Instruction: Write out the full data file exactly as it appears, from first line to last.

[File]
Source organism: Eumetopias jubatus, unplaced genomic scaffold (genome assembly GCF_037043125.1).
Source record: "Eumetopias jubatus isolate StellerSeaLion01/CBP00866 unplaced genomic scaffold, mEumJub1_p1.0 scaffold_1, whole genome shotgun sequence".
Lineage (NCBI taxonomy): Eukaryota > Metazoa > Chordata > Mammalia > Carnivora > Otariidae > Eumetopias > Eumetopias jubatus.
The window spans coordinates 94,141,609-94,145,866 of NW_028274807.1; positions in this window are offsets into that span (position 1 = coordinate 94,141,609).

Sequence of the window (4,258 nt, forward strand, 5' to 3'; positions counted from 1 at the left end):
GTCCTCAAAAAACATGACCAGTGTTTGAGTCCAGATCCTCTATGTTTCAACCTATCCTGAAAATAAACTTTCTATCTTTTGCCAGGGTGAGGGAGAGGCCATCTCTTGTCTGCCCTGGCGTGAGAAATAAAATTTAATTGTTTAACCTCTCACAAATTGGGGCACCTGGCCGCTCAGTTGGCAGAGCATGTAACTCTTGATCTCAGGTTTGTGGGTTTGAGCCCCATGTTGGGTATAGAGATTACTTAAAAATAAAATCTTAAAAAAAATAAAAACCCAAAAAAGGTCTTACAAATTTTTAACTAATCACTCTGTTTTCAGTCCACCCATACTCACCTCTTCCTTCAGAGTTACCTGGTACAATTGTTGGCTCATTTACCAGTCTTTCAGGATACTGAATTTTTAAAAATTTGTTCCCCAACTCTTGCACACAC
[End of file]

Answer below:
Source organism: Eumetopias jubatus, unplaced genomic scaffold (genome assembly GCF_037043125.1).
Source record: "Eumetopias jubatus isolate StellerSeaLion01/CBP00866 unplaced genomic scaffold, mEumJub1_p1.0 scaffold_1, whole genome shotgun sequence".
Lineage (NCBI taxonomy): Eukaryota > Metazoa > Chordata > Mammalia > Carnivora > Otariidae > Eumetopias > Eumetopias jubatus.
The window spans coordinates 94,141,609-94,145,866 of NW_028274807.1; positions in this window are offsets into that span (position 1 = coordinate 94,141,609).

Sequence of the window (4,258 nt, forward strand, 5' to 3'; positions counted from 1 at the left end):
GTCCTCAAAAAACATGACCAGTGTTTGAGTCCAGATCCTCTATGTTTCAACCTATCCTGAAAATAAACTTTCTATCTTTTGCCAGGGTGAGGGAGAGGCCATCTCTTGTCTGCCCTGGCGTGAGAAATAAAATTTAATTGTTTAACCTCTCACAAATTGGGGCACCTGGCCGCTCAGTTGGCAGAGCATGTAACTCTTGATCTCAGGTTTGTGGGTTTGAGCCCCATGTTGGGTATAGAGATTACTTAAAAATAAAATCTTAAAAAAAATAAAAACCCAAAAAAGGTCTTACAAATTTTTAACTAATCACTCTGTTTTCAGTCCACCCATACTCACCTCTTCCTTCAGAGTTACCTGGTACAATTGTTGGCTCATTTACCAGTCTTTCAGGATACTGAATTTTTAAAAATTTGTTCCCCAACTCTTGCACACAC